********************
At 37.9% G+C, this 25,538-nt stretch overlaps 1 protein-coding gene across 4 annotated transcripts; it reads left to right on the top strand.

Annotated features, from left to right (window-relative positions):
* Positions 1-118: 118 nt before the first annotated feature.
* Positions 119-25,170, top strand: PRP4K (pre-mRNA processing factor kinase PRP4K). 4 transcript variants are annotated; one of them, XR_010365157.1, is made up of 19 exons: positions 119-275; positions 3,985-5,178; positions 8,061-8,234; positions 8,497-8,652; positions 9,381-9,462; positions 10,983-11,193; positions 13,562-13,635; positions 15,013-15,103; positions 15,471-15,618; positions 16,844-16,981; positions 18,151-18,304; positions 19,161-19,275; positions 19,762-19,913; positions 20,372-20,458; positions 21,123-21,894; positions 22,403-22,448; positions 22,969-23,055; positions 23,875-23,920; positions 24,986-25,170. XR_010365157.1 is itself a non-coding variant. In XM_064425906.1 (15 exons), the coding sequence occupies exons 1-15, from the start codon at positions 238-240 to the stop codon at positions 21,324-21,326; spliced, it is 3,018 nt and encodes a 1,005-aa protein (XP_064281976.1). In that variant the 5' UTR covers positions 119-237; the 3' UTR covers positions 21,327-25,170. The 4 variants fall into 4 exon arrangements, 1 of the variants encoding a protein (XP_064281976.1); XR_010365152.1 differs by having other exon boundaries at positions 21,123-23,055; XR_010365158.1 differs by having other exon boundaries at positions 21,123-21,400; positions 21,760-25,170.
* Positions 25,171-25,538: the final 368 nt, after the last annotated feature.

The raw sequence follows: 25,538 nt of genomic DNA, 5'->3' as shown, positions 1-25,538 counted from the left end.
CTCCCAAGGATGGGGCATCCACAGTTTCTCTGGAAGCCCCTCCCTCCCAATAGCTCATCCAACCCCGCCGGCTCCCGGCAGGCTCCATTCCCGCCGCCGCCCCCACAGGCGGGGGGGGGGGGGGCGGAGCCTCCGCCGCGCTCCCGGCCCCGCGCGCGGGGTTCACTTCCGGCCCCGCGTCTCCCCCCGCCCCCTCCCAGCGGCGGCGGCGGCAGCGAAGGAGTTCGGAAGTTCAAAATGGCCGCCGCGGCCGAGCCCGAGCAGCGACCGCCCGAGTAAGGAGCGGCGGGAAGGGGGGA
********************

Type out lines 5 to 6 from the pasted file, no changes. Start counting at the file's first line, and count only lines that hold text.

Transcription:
* Positions 25,171-25,538: the final 368 nt, after the last annotated feature.

The raw sequence follows: 25,538 nt of genomic DNA, 5'->3' as shown, positions 1-25,538 counted from the left end.